Show Summary Details

Page of

Printed from Oxford Research Encyclopedias, Politics. Under the terms of the licence agreement, an individual user may print out a single article for personal use (for details see Privacy Policy and Legal Notice).

date: 25 July 2021

Panama, Its Politics, and the Canal Against Itselflocked

Panama, Its Politics, and the Canal Against Itselflocked

  • Guillermo Castro H.Guillermo Castro H.Guillermo Castro H. Panamá, 1950. PhD in Latin American Studies, Universidad Autónoma de México (UNAM), 1995. Vice President of Research and Learning at the City of Knowledge Foundation, Panama

Summary

The successful negotiation of the 1977 Torrijos–Carter Treaty inaugurated a new historical era in the Republic of Panama. Politically, the implementation of the Treaty from 1979 to 1999 transformed what, since 1903, had been a protectorate of the United States into a fully sovereign republic. Economically, the integration of the canal into Panama´s internal economy, and that of the country in the global market, created new opportunities for the development of the country. The treaty also put an end to the dispute between Panama and the United States over the control of the rent and revenues produced by the canal, transferring it to the government of the Republic of Panama, and so creating an unprecedented source of resources for investment. More than forty years on, however, Panama faced a combination of sustained (but uncertain) economic growth, persistent social inequity, constant environmental degradation, obsolescence of its institutional system, and increasing internal political tensions, all expressions of the contradiction between the natural organization of the territory of Panama, and the spatial organization of its economy, society and government imposed and maintained since the European conquest of the 16th century. This contradiction is also aggravated by the dispute over control of the canal rent between different sectors of Panamanian society. In short, the country is in a transition stage in its development, which may lead it to overcome the contradiction in developing into a prosperous and equitable republic, or into increasing conflicts that may worsen the contradictions inherent to a centralist and authoritarian tradition of governance.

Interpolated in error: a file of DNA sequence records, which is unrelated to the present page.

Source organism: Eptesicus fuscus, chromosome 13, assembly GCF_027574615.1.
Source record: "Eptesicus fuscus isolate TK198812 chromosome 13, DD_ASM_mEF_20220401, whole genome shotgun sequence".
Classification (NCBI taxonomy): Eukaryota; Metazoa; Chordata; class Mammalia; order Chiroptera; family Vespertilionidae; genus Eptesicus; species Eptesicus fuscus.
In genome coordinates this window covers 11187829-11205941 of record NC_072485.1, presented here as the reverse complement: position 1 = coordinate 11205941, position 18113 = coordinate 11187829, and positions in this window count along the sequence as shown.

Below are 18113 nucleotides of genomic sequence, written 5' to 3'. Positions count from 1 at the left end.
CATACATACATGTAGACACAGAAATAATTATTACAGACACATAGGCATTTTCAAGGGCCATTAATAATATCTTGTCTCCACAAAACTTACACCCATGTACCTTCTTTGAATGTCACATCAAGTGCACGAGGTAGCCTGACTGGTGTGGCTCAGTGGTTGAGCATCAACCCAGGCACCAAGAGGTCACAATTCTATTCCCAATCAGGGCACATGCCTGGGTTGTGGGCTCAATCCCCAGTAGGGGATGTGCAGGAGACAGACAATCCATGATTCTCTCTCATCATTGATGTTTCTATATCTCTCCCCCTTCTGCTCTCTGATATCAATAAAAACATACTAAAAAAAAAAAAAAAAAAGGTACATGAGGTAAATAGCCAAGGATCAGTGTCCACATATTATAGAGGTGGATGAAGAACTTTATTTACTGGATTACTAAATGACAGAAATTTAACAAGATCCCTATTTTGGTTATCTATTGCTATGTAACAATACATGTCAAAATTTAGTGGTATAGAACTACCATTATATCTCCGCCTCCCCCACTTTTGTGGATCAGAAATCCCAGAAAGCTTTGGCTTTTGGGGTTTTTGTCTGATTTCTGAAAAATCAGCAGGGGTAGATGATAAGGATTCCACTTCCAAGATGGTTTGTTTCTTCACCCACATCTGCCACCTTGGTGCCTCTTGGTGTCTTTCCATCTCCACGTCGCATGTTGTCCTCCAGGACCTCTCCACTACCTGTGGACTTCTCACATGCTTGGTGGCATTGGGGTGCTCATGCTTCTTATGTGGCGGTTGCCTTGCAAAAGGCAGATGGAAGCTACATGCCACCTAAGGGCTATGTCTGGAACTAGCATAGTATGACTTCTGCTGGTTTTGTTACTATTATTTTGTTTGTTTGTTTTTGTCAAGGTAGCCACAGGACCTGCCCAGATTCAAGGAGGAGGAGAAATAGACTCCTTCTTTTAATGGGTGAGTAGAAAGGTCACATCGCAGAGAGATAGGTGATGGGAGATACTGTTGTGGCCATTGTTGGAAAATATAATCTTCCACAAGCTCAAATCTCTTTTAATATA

Subjects

  • Governance/Political Change
  • History and Politics
  • World Politics

You do not currently have access to this article

Login

Please login to access the full content.

Subscribe

Access to the full content requires a subscription